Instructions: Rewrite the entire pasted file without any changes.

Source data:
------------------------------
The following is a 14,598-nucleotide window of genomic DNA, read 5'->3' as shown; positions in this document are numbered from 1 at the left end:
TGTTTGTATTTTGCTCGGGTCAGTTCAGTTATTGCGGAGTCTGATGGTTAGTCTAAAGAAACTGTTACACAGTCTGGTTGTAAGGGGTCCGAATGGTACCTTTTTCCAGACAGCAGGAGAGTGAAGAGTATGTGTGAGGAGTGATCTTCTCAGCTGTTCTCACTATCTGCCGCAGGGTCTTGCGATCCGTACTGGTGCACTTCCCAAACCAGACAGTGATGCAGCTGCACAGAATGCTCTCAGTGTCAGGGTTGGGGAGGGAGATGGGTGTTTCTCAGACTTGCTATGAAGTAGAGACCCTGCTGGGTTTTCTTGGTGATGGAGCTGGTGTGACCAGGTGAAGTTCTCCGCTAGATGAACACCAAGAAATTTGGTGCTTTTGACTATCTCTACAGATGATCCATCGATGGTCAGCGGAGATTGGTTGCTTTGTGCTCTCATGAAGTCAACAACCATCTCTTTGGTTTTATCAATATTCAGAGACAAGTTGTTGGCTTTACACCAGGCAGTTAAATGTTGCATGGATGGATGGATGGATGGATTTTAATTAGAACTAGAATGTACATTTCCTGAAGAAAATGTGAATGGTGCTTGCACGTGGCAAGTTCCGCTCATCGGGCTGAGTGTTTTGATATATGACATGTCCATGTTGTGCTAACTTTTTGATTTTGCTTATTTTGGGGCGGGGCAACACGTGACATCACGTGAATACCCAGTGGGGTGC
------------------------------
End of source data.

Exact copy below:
The following is a 14,598-nucleotide window of genomic DNA, read 5'->3' as shown; positions in this document are numbered from 1 at the left end:
TGTTTGTATTTTGCTCGGGTCAGTTCAGTTATTGCGGAGTCTGATGGTTAGTCTAAAGAAACTGTTACACAGTCTGGTTGTAAGGGGTCCGAATGGTACCTTTTTCCAGACAGCAGGAGAGTGAAGAGTATGTGTGAGGAGTGATCTTCTCAGCTGTTCTCACTATCTGCCGCAGGGTCTTGCGATCCGTACTGGTGCACTTCCCAAACCAGACAGTGATGCAGCTGCACAGAATGCTCTCAGTGTCAGGGTTGGGGAGGGAGATGGGTGTTTCTCAGACTTGCTATGAAGTAGAGACCCTGCTGGGTTTTCTTGGTGATGGAGCTGGTGTGACCAGGTGAAGTTCTCCGCTAGATGAACACCAAGAAATTTGGTGCTTTTGACTATCTCTACAGATGATCCATCGATGGTCAGCGGAGATTGGTTGCTTTGTGCTCTCATGAAGTCAACAACCATCTCTTTGGTTTTATCAATATTCAGAGACAAGTTGTTGGCTTTACACCAGGCAGTTAAATGTTGCATGGATGGATGGATGGATGGATTTTAATTAGAACTAGAATGTACATTTCCTGAAGAAAATGTGAATGGTGCTTGCACGTGGCAAGTTCCGCTCATCGGGCTGAGTGTTTTGATATATGACATGTCCATGTTGTGCTAACTTTTTGATTTTGCTTATTTTGGGGCGGGGCAACACGTGACATCACGTGAATACCCAGTGGGGTGC